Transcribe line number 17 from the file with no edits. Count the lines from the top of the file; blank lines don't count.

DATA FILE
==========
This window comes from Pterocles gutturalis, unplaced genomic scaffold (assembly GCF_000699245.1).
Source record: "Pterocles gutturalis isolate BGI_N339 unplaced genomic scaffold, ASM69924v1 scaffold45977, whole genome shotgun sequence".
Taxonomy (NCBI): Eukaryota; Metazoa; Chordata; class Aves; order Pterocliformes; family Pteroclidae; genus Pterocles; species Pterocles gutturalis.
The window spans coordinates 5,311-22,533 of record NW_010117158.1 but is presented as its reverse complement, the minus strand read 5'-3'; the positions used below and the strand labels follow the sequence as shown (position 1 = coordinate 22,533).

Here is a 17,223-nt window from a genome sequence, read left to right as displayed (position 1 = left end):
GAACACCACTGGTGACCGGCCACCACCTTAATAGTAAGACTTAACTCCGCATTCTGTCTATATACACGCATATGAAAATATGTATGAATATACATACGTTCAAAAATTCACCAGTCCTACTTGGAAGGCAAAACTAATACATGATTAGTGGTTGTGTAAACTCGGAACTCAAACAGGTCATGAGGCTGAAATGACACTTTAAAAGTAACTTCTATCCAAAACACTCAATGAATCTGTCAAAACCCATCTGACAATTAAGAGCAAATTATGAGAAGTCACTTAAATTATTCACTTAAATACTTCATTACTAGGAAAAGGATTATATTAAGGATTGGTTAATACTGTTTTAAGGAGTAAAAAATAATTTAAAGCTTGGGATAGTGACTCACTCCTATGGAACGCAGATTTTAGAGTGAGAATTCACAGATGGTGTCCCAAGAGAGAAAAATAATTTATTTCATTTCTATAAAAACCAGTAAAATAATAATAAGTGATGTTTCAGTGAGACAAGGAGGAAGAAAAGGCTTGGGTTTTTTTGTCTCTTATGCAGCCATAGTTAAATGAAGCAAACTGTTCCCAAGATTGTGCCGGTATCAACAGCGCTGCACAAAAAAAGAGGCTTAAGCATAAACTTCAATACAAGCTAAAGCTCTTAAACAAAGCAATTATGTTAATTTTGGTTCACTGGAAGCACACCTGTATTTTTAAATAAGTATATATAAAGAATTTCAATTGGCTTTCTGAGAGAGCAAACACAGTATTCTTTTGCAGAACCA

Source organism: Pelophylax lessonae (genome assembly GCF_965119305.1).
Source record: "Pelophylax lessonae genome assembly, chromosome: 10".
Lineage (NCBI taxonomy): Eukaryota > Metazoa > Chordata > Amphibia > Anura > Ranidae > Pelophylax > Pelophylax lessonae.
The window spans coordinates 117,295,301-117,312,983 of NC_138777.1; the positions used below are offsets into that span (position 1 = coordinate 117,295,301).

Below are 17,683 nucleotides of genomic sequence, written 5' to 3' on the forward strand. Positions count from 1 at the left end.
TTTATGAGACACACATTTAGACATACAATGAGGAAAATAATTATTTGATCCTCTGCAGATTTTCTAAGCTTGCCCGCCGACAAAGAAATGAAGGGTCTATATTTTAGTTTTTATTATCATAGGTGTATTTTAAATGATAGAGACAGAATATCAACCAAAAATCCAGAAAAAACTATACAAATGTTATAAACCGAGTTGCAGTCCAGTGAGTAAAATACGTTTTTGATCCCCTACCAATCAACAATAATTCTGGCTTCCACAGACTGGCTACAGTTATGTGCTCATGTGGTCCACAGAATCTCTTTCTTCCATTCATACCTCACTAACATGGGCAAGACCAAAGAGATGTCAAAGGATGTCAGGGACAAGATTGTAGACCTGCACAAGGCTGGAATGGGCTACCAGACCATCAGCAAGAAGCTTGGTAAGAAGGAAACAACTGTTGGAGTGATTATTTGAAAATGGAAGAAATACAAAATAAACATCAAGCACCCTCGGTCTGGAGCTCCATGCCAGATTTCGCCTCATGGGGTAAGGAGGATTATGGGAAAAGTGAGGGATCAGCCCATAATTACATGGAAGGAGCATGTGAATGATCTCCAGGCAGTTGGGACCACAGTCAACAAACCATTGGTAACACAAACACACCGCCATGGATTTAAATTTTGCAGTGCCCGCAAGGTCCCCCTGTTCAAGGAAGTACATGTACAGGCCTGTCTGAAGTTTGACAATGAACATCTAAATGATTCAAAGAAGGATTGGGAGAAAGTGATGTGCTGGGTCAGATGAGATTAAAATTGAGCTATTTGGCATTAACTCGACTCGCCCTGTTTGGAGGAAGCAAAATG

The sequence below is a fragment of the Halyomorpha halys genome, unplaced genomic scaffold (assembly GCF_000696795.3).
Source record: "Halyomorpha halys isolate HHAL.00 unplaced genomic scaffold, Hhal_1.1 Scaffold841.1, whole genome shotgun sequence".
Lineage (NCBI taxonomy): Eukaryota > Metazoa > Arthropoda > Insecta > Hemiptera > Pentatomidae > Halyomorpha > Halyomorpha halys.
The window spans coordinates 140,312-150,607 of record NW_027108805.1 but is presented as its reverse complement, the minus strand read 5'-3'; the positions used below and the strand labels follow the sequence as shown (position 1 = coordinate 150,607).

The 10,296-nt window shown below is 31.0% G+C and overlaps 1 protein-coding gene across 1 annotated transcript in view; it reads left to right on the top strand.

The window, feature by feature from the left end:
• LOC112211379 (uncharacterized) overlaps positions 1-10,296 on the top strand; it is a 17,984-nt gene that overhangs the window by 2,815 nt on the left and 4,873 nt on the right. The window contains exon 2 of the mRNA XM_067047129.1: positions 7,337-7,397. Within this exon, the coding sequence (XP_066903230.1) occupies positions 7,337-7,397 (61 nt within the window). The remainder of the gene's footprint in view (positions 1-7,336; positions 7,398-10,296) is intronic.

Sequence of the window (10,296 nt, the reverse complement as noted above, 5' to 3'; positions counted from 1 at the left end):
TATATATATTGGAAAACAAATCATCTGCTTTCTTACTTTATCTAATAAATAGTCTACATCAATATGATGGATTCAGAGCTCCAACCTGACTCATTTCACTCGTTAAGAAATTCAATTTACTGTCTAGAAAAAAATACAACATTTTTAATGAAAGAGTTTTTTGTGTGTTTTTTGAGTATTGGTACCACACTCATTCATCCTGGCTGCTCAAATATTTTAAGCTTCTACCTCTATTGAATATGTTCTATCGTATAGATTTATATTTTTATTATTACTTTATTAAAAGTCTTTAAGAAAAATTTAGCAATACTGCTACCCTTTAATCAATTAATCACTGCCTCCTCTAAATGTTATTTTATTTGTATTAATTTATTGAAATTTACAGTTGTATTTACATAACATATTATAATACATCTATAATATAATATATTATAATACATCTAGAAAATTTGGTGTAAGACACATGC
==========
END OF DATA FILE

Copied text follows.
The 10,296-nt window shown below is 31.0% G+C and overlaps 1 protein-coding gene across 1 annotated transcript in view; it reads left to right on the top strand.